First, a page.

by Meteorologist, Kerry Anderson

May grey and June gloom has turned into more of the same, now that we have hit July .   The marine clouds that are a regular feature of Southern California’s weather in early summer are persisting into July.  Call it whatever you want it sure doesn’t feel like the middle of summer yet.  Thursday’s pattern was an unusual twist to the usual story of clouds moving inland overnight and then slowly clearing back to the shoreline.The satellite loop shows the marine clouds clearing from over the Bight while the marine clouds lifted and developed over the land.

Satellite 7.10.2015
Thursday July 10, 2015 late afternoon visible satellite loop.

With an upper level low pressure circulating overhead cold air from up above pushed toward the surface, breaking the usual inversion and allowing the marine clouds to clear.  Notice how few clouds are over the Bight at 3pm while inland over Santa Barbara and Ventura counties the fog was able to lift into a stratus deck that hung over the inland ranges.  As the sun broke out at the beaches the temperature warmed quickly to 73 degrees at Zuma Beach by 11am while inland under the clouds temperature were lagging behind.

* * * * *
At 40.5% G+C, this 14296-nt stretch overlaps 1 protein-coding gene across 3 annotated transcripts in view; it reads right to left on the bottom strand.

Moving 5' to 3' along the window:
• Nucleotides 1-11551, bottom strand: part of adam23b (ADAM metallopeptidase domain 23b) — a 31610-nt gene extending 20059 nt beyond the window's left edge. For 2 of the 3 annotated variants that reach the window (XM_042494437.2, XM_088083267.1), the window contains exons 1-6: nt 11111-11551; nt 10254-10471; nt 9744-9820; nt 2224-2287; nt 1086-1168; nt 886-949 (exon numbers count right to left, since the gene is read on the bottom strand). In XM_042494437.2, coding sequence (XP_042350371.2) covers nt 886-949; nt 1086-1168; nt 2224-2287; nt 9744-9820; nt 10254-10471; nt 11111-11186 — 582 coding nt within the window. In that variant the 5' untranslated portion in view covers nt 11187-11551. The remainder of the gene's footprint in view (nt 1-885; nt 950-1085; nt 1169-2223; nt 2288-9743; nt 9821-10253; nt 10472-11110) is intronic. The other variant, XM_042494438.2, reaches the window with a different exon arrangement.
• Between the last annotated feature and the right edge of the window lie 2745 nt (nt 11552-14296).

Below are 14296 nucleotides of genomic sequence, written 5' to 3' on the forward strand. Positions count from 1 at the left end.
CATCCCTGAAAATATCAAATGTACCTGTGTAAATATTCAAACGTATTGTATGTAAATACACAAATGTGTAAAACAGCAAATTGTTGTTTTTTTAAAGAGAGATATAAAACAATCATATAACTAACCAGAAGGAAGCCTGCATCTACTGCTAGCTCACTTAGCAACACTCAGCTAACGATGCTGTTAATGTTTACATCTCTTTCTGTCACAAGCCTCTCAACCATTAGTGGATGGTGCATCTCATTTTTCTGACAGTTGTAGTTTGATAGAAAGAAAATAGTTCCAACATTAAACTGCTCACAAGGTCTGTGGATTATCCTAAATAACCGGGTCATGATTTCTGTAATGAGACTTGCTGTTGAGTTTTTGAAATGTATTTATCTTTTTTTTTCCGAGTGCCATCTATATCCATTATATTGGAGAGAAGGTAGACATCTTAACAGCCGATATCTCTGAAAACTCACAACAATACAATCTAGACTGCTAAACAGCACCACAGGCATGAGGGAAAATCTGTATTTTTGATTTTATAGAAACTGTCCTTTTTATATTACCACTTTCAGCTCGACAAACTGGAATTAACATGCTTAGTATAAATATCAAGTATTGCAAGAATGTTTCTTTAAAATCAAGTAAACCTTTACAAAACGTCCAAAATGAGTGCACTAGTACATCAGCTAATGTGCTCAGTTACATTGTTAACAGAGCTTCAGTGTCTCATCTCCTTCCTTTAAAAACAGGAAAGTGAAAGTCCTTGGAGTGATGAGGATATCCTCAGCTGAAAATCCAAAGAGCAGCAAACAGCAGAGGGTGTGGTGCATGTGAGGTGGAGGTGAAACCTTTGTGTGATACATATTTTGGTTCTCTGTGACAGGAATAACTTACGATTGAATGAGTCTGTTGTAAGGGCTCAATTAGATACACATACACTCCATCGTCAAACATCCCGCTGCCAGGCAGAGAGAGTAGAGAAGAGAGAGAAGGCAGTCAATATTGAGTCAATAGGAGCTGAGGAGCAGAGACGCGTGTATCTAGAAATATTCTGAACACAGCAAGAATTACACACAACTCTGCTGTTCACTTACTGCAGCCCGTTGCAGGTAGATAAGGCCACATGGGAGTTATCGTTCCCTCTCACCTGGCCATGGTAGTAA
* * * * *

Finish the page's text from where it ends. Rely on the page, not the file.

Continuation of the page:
Temp comparison Chese to Malibu

 

The cool inland air influenced the beach winds.  Sea breezes had a difficult time setting up without the warm inland air.  I stopped by Leo Carillo at 2pm to observe our sensor and while you can’t see the sensor well in this picture the flag above shows the offshore winds.Leo Carillo flag

 

 

Leo Carillo canyon
View of the canyon to the north of the Leo Carillo sensor. Cool air inland kept winds N/NW through early afternoon.
Leo Carillo map
Map showing location of Leo Carillo with canyon to the north.
Leo Carillo graph2
Wind graph of Leo Carillo for Thursday July 9, 2015. Winds were N/NW through the afternoon as cool air was funneled down the canyon.

\The big question is when will we warm up.  The extended maps keep hinting of a building surface high pressure pushing back west but an upper level trough still lingers offshore. This summer it has been a feature that keeps returning which is unusual.  So though temperatures warm back to normal we don’t see any typical July heat in the near future.  Which is just fine by me as cooler temperatures mean lower evaporation rates during this major drought.  Stay tuned for an update on El Nino and how that may affect our fall.